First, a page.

The bottom line is this: do you, and will you, have enough time to give me top-flight service? You do not need an agent who is always busy with another client and unable to give you their undivided attention. If you choose an agent with a high volume of clients, you need to ask about what might happen should you need extra time/attention on your deal. Are their other team members that can help out? Is the licensed assistant available to offer advice?
#8 What type of communication should I expect from you?
By this point in the interview, you should already notice if you and the agent understand each other well. This is where you both set expectations for how often you should be updated, who needs to be in the loop and the best way to communicate long term. You, as the client should pick what makes you the most comfortable.
#9 Do you have a recommended vendors list?
Any experienced agent has trusted relationships with industry professionals that they use on a regular basis. Starting with mortgage lenders and title companies to independent contractors and inspectors, your agent needs to be able to refer you to multiple sources so you figure the one best suited to you. These are recommendations for you. You have the right to choose who you work with via the Real Estate Settlement Procedures Act.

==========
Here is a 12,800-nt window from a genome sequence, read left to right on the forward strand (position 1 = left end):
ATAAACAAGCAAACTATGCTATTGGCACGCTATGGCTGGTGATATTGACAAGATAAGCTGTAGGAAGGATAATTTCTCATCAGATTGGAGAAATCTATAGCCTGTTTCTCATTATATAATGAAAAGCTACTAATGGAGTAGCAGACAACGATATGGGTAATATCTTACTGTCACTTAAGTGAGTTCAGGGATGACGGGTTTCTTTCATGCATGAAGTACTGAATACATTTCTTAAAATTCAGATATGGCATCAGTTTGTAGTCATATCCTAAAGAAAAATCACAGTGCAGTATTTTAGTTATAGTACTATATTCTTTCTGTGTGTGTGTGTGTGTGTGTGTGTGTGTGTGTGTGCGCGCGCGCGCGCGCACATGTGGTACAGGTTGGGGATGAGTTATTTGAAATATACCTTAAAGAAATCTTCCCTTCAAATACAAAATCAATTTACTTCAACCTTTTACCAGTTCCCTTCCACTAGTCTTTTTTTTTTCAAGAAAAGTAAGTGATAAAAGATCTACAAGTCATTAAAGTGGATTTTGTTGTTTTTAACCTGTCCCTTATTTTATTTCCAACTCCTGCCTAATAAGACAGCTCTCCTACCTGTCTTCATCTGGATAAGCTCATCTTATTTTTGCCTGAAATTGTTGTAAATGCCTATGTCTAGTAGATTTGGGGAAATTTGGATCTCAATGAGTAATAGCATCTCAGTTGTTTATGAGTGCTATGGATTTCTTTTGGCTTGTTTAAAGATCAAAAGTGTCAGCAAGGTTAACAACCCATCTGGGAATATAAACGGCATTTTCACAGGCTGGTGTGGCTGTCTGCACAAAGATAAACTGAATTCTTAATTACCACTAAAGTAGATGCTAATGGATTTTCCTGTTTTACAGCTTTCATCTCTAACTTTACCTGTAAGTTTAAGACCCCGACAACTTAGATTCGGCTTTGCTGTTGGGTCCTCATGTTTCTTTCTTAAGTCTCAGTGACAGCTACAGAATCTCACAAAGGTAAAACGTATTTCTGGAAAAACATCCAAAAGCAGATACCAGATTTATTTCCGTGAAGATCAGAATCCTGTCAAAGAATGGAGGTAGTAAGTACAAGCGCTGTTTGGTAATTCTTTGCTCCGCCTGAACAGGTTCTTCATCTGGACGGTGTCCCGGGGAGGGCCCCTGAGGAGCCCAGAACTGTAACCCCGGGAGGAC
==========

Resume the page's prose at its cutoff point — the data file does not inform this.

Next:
#10 What questions do you have for me?
Believe it or not, this is the most important question you will ask. The questions one asks defines their true state of mind. This is where the great agents shine. An excellent indicator of client-centered service, for which there is no substitute is if they take the time to get to know you and your priorities, wants and needs from this transaction.